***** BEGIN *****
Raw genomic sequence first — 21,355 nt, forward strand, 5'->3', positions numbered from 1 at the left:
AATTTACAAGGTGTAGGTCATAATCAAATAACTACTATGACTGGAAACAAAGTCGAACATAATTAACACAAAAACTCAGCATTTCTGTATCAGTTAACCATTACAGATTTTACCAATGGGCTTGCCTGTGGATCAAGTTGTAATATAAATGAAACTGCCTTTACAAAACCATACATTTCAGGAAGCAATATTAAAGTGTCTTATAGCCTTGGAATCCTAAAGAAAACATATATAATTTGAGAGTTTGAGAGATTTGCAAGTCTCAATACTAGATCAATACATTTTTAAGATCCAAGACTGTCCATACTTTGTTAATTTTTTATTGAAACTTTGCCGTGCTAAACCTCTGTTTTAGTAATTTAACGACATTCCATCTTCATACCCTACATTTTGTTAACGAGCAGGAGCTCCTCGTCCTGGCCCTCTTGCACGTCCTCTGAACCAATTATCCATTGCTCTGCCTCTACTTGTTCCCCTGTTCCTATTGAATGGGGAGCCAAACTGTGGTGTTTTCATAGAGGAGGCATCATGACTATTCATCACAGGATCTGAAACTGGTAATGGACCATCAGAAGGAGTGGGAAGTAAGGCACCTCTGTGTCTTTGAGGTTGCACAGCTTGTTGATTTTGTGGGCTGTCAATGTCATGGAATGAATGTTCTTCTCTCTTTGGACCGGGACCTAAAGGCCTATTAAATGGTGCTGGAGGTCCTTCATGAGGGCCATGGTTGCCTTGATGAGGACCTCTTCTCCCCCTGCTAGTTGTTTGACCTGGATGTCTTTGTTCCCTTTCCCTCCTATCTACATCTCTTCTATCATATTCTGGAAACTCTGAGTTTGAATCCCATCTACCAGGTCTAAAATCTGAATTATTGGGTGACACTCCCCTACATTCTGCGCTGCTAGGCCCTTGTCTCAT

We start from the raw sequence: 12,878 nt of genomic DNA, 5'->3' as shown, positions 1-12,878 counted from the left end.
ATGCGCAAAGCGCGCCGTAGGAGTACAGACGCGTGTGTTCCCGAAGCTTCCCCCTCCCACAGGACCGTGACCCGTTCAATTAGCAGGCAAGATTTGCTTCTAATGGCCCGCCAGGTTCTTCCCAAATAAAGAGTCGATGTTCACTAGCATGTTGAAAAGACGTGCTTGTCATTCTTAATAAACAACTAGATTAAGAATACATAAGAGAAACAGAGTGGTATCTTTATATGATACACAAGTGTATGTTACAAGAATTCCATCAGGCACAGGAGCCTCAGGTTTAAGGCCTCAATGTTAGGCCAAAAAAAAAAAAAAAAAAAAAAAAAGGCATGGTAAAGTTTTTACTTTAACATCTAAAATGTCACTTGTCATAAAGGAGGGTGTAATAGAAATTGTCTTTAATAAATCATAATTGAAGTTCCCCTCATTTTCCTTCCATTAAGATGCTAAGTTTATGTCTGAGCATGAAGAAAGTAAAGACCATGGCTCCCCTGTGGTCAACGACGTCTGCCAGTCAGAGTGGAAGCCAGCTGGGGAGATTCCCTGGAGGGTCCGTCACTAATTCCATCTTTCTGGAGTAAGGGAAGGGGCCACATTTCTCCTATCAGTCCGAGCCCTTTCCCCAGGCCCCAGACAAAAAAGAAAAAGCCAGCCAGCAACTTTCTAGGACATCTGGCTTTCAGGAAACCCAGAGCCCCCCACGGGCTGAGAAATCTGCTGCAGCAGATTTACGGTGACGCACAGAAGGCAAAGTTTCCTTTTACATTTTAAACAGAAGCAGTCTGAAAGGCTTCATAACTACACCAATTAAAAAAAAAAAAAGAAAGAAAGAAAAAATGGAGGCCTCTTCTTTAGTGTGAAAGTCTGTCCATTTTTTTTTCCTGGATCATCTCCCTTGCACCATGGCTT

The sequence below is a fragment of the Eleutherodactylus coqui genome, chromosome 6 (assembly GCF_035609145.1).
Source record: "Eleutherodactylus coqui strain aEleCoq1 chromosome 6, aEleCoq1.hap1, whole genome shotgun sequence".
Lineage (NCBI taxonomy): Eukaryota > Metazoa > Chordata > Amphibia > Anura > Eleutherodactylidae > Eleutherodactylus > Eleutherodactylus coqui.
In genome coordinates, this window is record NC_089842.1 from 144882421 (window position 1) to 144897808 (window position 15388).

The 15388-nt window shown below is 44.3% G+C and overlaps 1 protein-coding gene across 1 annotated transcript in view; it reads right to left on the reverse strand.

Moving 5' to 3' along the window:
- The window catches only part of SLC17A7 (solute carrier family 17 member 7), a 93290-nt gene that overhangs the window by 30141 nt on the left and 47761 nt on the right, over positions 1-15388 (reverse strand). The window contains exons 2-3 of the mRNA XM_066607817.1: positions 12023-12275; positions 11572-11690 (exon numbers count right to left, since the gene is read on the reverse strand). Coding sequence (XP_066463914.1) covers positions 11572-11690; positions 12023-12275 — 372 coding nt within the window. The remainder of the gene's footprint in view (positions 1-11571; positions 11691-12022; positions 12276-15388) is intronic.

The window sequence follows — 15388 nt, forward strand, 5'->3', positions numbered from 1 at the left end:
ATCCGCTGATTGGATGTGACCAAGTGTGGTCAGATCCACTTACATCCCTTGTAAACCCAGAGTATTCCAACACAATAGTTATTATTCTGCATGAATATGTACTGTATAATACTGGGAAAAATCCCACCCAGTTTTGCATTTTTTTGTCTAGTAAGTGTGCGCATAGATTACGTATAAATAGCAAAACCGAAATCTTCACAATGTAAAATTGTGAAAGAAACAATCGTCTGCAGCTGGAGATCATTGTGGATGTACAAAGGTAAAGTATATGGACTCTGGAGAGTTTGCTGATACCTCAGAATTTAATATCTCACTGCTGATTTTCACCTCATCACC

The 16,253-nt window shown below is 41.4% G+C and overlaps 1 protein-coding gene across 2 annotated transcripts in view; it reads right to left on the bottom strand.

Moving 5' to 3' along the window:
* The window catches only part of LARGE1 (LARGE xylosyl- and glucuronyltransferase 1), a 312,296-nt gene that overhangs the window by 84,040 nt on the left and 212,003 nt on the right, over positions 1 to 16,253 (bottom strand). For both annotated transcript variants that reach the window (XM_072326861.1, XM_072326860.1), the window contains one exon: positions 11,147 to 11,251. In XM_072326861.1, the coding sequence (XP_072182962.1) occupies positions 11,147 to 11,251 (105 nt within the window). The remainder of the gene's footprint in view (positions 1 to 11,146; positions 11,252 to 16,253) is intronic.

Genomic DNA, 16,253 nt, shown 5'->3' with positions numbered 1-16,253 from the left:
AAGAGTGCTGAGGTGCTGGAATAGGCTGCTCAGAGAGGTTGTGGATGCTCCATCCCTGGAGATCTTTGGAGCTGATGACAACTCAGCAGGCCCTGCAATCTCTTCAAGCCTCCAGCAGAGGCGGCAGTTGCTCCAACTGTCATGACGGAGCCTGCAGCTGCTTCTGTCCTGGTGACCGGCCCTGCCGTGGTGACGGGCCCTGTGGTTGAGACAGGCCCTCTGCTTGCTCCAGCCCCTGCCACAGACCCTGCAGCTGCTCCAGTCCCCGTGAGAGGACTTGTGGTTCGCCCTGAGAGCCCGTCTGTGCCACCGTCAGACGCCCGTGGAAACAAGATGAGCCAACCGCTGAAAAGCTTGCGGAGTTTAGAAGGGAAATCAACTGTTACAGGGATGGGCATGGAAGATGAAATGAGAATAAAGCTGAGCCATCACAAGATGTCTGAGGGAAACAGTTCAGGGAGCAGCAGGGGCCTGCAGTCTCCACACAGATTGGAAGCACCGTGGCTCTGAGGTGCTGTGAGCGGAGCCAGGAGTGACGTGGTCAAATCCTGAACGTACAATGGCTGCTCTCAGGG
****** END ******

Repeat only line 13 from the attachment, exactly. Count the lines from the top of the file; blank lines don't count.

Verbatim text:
ATCCGCTGATTGGATGTGACCAAGTGTGGTCAGATCCACTTACATCCCTTGTAAACCCAGAGTATTCCAACACAATAGTTATTATTCTGCATGAATATGTACTGTATAATACTGGGAAAAATCCCACCCAGTTTTGCATTTTTTTGTCTAGTAAGTGTGCGCATAGATTACGTATAAATAGCAAAACCGAAATCTTCACAATGTAAAATTGTGAAAGAAACAATCGTCTGCAGCTGGAGATCATTGTGGATGTACAAAGGTAAAGTATATGGACTCTGGAGAGTTTGCTGATACCTCAGAATTTAATATCTCACTGCTGATTTTCACCTCATCACC